Unforgettable Places to Visit in Puerto Rico (Besides San Juan)
Lush rainforests, illuminated bays, tasty street food spots, and so much more.
San Juan is a wonder unto itself, but to truly experience Puerto Rico’s vibrant culture, get out of the comforts of the metropolitan capital and take in all the island has to offer. Road trip down the famed Pork Highway, anyone?
Measuring about 110 miles long and 35 miles, it'd take about six hours to traverse the island, but why rush things? Linger over a glowing ocean at one of three world-famous bioluminescent bays. Stuff your face with Borinquen fried goods from pork rinds to plantains. Get airborne over the United States' only rainforest in the national park system. Launch yourself above crystalline Caribbean waters in some of the world's best surfing swells. In Puerto Rico, it can all happen.
At Luis Muñoz Marín International Airport (SJU) and Rafael Hernández Airport (BQN) in Aguadilla, you’ll find all the major car rental operators with competitive pricing. Do your homework ahead of time to reserve by the hour or by the day. While you’re at it, opt for a jeep or four-wheel drive to navigate rough terrain and coastal roads—though city bus lines, ferries, cabs, and private cars (including Uber) are on-hand, road conditions around the island vary, so better safe than sorry.
Puerto Rico isn’t called the Island of Enchantment for nothing. Why limit yourself?
Kayak through an enchanting natural phenomenon1-2-hour drive (and boat ride) east of San Juan
Puerto Rico has the distinct honor of having not one, but three bioluminescent bays, a natural nighttime phenomenon when microorganisms light up to create a starry sky in calm waters. Whether you head to Laguna Grande at Cabezas de San Juan near Fajardo, Mosquito Bay in the nature reserves of Vieques (a tiny island home to about 10,000 residents), or La Parguera farther in the southwest region of Lajas, you’re in for a magical treat, as the waves and wakes kick up eerie-yet-calm bluish light. The brightest, Mosquito Bay, has the strictest protections—no swimming!—while La Parguera suffers from light pollution and fewer microorganisms in the water. It’s a matter of convenience—visiting Vieques’ waters requires an overnight stay, as the ferry stops running early evenings. In each of the bays, mangrove trees grow in abundance, with on-site environmentalists working to protect these special areas.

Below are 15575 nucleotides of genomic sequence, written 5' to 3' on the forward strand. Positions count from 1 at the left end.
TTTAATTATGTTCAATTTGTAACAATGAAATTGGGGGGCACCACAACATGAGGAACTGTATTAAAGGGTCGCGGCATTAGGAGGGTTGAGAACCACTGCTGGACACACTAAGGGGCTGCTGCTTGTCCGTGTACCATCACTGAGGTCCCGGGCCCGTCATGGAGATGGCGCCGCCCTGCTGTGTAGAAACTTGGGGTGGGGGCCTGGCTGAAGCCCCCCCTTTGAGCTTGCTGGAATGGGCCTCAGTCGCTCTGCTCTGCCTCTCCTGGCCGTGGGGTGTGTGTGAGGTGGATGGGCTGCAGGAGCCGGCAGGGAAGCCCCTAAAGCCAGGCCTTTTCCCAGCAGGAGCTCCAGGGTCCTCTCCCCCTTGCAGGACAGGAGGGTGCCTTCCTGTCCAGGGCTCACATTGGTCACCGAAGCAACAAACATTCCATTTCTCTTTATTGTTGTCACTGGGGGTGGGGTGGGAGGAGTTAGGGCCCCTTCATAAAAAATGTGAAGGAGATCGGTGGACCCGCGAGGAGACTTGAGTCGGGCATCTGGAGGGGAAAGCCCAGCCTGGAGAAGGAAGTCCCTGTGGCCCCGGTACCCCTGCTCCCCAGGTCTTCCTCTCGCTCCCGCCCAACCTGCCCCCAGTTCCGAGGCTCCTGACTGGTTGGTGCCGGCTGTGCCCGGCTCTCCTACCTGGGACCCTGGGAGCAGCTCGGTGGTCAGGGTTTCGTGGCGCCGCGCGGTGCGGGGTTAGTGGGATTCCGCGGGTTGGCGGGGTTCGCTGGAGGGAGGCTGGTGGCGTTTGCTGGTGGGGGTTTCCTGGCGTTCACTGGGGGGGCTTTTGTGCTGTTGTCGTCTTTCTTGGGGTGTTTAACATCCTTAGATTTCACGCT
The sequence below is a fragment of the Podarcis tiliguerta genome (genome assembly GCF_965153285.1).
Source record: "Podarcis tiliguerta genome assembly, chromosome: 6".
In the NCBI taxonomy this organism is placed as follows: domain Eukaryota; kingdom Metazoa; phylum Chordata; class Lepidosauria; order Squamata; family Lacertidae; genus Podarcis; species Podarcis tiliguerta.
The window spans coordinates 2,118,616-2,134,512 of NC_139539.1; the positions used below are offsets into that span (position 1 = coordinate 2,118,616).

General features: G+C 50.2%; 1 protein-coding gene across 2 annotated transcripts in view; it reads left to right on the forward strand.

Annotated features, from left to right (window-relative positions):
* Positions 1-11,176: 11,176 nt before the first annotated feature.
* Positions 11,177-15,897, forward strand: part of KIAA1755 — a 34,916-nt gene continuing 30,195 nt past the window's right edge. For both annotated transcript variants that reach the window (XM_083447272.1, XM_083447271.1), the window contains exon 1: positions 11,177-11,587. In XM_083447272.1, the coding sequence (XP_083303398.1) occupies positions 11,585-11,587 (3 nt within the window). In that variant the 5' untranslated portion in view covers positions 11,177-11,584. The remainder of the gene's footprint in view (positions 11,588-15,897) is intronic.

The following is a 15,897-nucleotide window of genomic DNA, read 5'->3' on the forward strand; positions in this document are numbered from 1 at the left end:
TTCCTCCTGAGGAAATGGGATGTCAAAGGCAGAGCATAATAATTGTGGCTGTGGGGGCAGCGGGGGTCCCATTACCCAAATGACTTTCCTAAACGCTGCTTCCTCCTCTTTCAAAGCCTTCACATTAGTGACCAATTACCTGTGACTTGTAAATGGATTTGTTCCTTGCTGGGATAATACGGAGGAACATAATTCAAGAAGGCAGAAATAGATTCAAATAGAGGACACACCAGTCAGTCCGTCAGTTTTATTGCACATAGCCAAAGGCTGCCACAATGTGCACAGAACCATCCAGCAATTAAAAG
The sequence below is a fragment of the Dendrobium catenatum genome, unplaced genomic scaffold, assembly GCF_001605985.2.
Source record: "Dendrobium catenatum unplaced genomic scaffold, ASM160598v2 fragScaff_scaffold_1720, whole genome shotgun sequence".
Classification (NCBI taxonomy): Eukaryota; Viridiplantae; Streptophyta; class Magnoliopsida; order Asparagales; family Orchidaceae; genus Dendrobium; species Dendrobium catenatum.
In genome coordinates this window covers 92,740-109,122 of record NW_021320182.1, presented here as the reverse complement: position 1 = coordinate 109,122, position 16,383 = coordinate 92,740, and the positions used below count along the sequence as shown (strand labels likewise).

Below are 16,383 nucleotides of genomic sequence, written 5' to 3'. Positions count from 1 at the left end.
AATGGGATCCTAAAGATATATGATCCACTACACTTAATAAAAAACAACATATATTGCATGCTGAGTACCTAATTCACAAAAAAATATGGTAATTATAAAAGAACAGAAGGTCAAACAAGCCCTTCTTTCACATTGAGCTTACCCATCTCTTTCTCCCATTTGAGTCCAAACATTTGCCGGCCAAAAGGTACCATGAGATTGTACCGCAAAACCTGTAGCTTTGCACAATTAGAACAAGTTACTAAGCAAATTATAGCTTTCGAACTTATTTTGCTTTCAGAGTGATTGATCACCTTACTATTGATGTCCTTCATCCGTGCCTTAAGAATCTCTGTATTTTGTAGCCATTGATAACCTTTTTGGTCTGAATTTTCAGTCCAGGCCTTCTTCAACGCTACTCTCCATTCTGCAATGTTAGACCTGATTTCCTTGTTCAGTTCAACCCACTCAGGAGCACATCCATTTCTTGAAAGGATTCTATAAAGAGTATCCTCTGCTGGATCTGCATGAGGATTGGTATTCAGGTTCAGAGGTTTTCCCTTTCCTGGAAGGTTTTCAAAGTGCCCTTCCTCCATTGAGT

Marine biologists-turned-tour guides like Alelí near La Parguera advise visiting during a new or crescent moon in the evening for smaller crowds, the brightest sights, and the least disturbance to the area. In Mosquito Bay, kayak tour operators help ensure the bright waters are minimally disturbed for maximum effect. Consult the lunar cycle before you visit, and bring bug spray.
Hang 10 in some of the world’s best surf spots
2-3-hour drive west of San Juan
Thanks to 80-degree year-round temperatures and notable big wave competitions, beachgoers and surfers dominate the northwestern coastlines of Puerto Rico in and around Rincón. Head two hours west of San Juan for a day at Surfer’s Beach and Crash Boat in Aguadilla, Jobos Beach in Isabela, or Tres Palmas in Rincón. While the turquoise waters can get choppy, waves range from waist level (ideal for beginners and boogie boarders) to contest-level swells. Whether you’re a newbie or a pro, experts at surfing schools like Surf 787 and Rincón Surf School will have you hitting the waves in no time, providing everything from wave forecasts to board rentals and surfing instructions.
Head to the rainforest for coffee and adventure1-2-hour drive south of San Juan
You may not have grown up with Café Bustelo, but Puerto Ricans are serious about their coffee and are dedicated to sustaining the island's agricultural roots. Head inland to meet and greet local farmers who prioritize growing, harvesting, and selling coffee 100% hecho en Puerto Rico, resulting in a rich farm-to-cup experience.
An overnight stay in the mountains of Utuado at eco-lodge Hacienda Horizonte includes a tour of the 100-acre working coffee plantation, which proudly grows pesticide- and chemical-free coffee. The perfect energy boost for a next-day hike, horseback ride, or zip line, if you ask us. West of Utuado is the 20-acre family-run Hacienda El Jibarito in San Sebastián. The former sugar cane farm is now a coffee roaster and eco-villa with multiple on-site greenhouses and a sister restaurant. And while you're there, don’t skip a swim at the epic Gozalandia Waterfalls, a pair of hidden waterfalls just a 15-minute drive away. El Jibarito provides transportation to and from the falls, but be prepared to hike through craggy paths before rewarding yourself with a rope swing jump into the water below.